PROP Tomas Francis insists Wales won't "tip-toe around" in Saturday's return Test against England despite seeing fly-half Gareth Anscombe's World Cup dreams ended by injury.

The Ospreys playmaker, who was so key in the Six Nations Grand Slam, will not feature in Japan after suffering knee ligament damage at Twickenham on Sunday.

A scan on Monday confirmed the crushing news for the 28-year-old, who featured at full-back against Australia and South Africa in the last World Cup.

The squad are reeling from seeing Anscombe join number eight Taulupe Faletau, who suffered a broken collarbone at the training camp in Switzerland, on the sidelines.

However, Francis insists the players will be fully focused when they return to the field at Principality Stadium on Saturday with the aim of avenging the 33-19 loss to England.

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"If you go into a game thinking you might get injured then you will," said the 27-year-old Exeter tighthead, who won his 41st cap last weekend.

"You've got to treat it as a Test match and if you go in and tip-toe around then you won't play well or will get injured if you're not hitting it flat out. Every Test match is flat out."

The loss of Anscombe overshadowed a useful hit-out in London as Wales ramp up the preparations for Japan.

Warren Gatland will be demanding a dramatic improvement in Cardiff after his side lost for the first time since February, 2018 to end a run of 14 straight Test wins.

"England played well and we had a lot of unforced errors and mistakes in the first half. Luckily it's not the World Cup now," said Francis.

"In the past 18 months we've made very few unforced errors in this team and stuck to our processes.

"On Sunday we either scored or dropped the ball and we will go back and work on that. It's stuff we can work on and fix."

Defeat denied Wales a place at the top of World Rugby's rankings after New Zealand's shock hammering at the hands of Australia.

"Would it have been nice to be No 1? Yes. But does it matter at this point? Not really," said Francis, who played in five of the World Cup fixtures four years ago.

"It was nice to have a run of winning games, but that doesn't matter now and being at the top in six weeks or so is the aim.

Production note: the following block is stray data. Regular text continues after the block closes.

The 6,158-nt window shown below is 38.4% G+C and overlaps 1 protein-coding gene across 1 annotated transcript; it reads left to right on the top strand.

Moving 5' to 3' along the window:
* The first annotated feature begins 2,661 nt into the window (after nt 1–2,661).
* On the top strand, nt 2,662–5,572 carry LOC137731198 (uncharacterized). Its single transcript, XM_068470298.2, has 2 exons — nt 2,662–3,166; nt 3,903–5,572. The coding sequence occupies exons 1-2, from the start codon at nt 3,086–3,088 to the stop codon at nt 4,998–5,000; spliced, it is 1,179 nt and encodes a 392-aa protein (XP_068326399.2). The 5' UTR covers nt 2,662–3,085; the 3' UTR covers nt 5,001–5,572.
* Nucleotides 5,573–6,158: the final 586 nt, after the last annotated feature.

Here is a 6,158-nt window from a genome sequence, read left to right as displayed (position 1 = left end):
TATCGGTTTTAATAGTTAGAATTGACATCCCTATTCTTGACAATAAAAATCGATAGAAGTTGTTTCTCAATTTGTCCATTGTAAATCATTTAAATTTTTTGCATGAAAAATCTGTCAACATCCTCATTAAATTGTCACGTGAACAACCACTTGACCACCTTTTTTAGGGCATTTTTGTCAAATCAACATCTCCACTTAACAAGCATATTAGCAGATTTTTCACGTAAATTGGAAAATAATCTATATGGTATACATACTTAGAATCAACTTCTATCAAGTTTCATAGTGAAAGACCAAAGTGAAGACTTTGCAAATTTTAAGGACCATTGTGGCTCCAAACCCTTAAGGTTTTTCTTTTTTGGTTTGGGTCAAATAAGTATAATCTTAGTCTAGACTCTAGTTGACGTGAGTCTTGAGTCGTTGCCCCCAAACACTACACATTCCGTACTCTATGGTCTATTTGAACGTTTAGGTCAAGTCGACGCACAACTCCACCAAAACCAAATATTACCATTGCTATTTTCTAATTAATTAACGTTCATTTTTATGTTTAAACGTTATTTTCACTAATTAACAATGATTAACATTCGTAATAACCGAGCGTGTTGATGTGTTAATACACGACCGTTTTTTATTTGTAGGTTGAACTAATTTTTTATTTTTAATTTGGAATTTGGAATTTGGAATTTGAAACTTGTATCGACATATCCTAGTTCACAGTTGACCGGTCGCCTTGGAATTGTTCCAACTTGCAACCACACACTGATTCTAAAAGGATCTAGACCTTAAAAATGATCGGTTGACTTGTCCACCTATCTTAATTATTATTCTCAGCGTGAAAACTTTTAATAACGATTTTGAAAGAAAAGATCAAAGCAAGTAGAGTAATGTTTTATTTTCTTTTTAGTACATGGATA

"This is a four-match series for us. It's a bad start, but we have three more games now to sort it out.

"That's all that matters. The world rankings don't matter – it's where you finish in the tournament that counts."

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Wales haven't been in the position of needing to respond to a disappointment since Dublin a year and a half ago.

Francis believes being brought back down to earth isn't a bad thing as long as there is a reaction to their Twickenham woe at Principality Stadium.

"Every area of our game is an area for improvement and that includes the scrum and line-out," said Francis.

"England got the better of us as a pack and if we are going to win the World Cup we are going to have to improve on those areas.

"In the first half we weren't good enough and we know that. We can't do anything about it now, but now it's about how we react and move forwards.

"This weekend is a huge opportunity for us as a squad. We've got another chance to go back at them and that's exciting.

"It's not often in rugby you get a double header in internationals. It will be nice to get the chance to turn it around."

Wales name their team on Thursday at 11am with Gatland having to pick between Dan Biggar, Rhys Patchell and once-capped Jarrod Evans as Anscombe's replacement.

Dragons lock Cory Hill missed the Twickenham game after reporting a tight left ankle but is expected to be in contention for the return game.

Cardiff Blues scrum-half Williams was initially named as a replacement for the first England match but was pulled out after suffering a shoulder injury in training.